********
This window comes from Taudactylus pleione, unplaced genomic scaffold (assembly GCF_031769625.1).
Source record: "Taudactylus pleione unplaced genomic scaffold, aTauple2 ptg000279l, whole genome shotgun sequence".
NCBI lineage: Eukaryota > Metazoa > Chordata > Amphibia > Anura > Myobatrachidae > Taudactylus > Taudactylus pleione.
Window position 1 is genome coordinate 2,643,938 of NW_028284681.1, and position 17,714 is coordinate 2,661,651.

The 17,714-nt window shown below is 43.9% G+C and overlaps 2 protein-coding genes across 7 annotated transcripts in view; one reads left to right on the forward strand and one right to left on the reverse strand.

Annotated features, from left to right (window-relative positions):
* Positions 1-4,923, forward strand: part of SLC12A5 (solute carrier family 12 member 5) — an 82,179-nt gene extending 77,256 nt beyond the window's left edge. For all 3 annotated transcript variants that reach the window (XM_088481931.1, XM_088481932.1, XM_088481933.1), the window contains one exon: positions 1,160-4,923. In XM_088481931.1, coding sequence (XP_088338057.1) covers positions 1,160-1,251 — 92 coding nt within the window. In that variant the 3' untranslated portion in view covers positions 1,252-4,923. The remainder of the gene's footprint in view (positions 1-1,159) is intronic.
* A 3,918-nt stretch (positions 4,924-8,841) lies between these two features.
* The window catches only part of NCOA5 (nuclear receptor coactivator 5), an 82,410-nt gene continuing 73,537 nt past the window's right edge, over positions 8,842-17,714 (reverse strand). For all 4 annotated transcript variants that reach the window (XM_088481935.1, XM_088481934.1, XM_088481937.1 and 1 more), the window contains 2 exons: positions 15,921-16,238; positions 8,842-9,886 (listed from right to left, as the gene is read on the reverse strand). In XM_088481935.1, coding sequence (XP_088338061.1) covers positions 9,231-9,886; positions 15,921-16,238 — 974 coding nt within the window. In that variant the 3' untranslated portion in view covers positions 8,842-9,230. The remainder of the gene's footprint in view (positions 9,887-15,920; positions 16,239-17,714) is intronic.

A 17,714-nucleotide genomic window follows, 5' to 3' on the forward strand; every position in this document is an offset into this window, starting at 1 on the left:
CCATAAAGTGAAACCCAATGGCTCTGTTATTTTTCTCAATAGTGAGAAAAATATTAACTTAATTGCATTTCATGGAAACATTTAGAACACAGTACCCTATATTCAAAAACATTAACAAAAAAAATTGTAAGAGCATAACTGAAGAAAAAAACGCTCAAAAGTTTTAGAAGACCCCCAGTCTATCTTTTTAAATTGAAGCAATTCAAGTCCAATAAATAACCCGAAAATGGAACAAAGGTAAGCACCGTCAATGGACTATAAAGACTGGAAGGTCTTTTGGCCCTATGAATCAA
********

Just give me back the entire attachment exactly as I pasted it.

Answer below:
This window comes from Taudactylus pleione, unplaced genomic scaffold (assembly GCF_031769625.1).
Source record: "Taudactylus pleione unplaced genomic scaffold, aTauple2 ptg000279l, whole genome shotgun sequence".
NCBI lineage: Eukaryota > Metazoa > Chordata > Amphibia > Anura > Myobatrachidae > Taudactylus > Taudactylus pleione.
Window position 1 is genome coordinate 2,643,938 of NW_028284681.1, and position 17,714 is coordinate 2,661,651.

The 17,714-nt window shown below is 43.9% G+C and overlaps 2 protein-coding genes across 7 annotated transcripts in view; one reads left to right on the forward strand and one right to left on the reverse strand.

Annotated features, from left to right (window-relative positions):
* Positions 1-4,923, forward strand: part of SLC12A5 (solute carrier family 12 member 5) — an 82,179-nt gene extending 77,256 nt beyond the window's left edge. For all 3 annotated transcript variants that reach the window (XM_088481931.1, XM_088481932.1, XM_088481933.1), the window contains one exon: positions 1,160-4,923. In XM_088481931.1, coding sequence (XP_088338057.1) covers positions 1,160-1,251 — 92 coding nt within the window. In that variant the 3' untranslated portion in view covers positions 1,252-4,923. The remainder of the gene's footprint in view (positions 1-1,159) is intronic.
* A 3,918-nt stretch (positions 4,924-8,841) lies between these two features.
* The window catches only part of NCOA5 (nuclear receptor coactivator 5), an 82,410-nt gene continuing 73,537 nt past the window's right edge, over positions 8,842-17,714 (reverse strand). For all 4 annotated transcript variants that reach the window (XM_088481935.1, XM_088481934.1, XM_088481937.1 and 1 more), the window contains 2 exons: positions 15,921-16,238; positions 8,842-9,886 (listed from right to left, as the gene is read on the reverse strand). In XM_088481935.1, coding sequence (XP_088338061.1) covers positions 9,231-9,886; positions 15,921-16,238 — 974 coding nt within the window. In that variant the 3' untranslated portion in view covers positions 8,842-9,230. The remainder of the gene's footprint in view (positions 9,887-15,920; positions 16,239-17,714) is intronic.

A 17,714-nucleotide genomic window follows, 5' to 3' on the forward strand; every position in this document is an offset into this window, starting at 1 on the left:
CCATAAAGTGAAACCCAATGGCTCTGTTATTTTTCTCAATAGTGAGAAAAATATTAACTTAATTGCATTTCATGGAAACATTTAGAACACAGTACCCTATATTCAAAAACATTAACAAAAAAAATTGTAAGAGCATAACTGAAGAAAAAAACGCTCAAAAGTTTTAGAAGACCCCCAGTCTATCTTTTTAAATTGAAGCAATTCAAGTCCAATAAATAACCCGAAAATGGAACAAAGGTAAGCACCGTCAATGGACTATAAAGACTGGAAGGTCTTTTGGCCCTATGAATCAA